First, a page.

In a different type of initiative, a new instrument has recently been launched that implicitly recognises the historical deficit in terms of financing and global political will. The aim of the Global Financing Facility, which recovers the idea of a global fund for maternal and child health, is to combine the efforts of all the actors involved (the countries where most maternal and neonatal deaths occur, which should play a leading role in  this initiative, multilateral and bilateral donors, civil society, the private sector as well as UN and World Bank agencies).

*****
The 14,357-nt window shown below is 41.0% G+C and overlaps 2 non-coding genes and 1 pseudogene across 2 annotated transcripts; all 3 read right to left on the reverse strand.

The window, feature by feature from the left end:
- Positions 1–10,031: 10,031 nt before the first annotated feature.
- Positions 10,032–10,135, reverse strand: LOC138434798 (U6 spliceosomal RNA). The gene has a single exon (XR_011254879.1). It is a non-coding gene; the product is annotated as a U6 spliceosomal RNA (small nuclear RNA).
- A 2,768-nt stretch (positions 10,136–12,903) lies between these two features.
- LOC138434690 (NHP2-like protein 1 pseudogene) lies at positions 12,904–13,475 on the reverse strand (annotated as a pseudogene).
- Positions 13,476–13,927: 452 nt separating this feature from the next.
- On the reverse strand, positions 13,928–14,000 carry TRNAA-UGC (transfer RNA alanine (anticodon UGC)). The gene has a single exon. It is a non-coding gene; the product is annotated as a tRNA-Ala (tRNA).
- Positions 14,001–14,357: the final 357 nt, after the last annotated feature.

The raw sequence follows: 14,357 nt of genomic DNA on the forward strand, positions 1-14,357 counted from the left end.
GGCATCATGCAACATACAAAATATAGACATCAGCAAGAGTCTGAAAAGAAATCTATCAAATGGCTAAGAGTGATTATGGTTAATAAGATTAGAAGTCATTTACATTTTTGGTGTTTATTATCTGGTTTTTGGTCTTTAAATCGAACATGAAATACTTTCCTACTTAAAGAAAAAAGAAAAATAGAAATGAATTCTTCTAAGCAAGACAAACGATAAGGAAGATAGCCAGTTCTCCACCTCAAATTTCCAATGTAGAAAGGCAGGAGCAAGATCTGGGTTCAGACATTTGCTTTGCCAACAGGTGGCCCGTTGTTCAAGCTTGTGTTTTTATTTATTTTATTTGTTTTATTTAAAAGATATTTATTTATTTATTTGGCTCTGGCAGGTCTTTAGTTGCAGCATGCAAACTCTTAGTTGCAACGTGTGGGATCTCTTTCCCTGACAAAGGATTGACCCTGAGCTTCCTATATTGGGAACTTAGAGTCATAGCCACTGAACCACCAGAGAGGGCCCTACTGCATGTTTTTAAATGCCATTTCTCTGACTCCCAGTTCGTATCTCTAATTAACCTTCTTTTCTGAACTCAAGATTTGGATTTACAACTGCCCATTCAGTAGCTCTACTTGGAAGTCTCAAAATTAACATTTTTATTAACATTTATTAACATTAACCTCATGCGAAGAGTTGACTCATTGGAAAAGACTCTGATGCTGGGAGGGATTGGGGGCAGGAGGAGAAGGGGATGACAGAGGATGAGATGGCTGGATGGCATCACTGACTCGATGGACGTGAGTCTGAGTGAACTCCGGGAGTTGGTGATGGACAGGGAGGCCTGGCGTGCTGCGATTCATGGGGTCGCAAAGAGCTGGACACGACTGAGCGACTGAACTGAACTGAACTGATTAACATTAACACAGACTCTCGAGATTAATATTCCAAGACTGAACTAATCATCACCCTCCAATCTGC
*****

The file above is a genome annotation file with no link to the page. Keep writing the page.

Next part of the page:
In this first year of the new era in global development—the era of the Sustainable Development Goals (SDG)—we do not need to launch a new message:  what is needed is to remind ourselves that maternal health will improve when we have health systems that can provide basic quality care for all women, irrespective of their income or educational level, or where they live. That would be a novelty.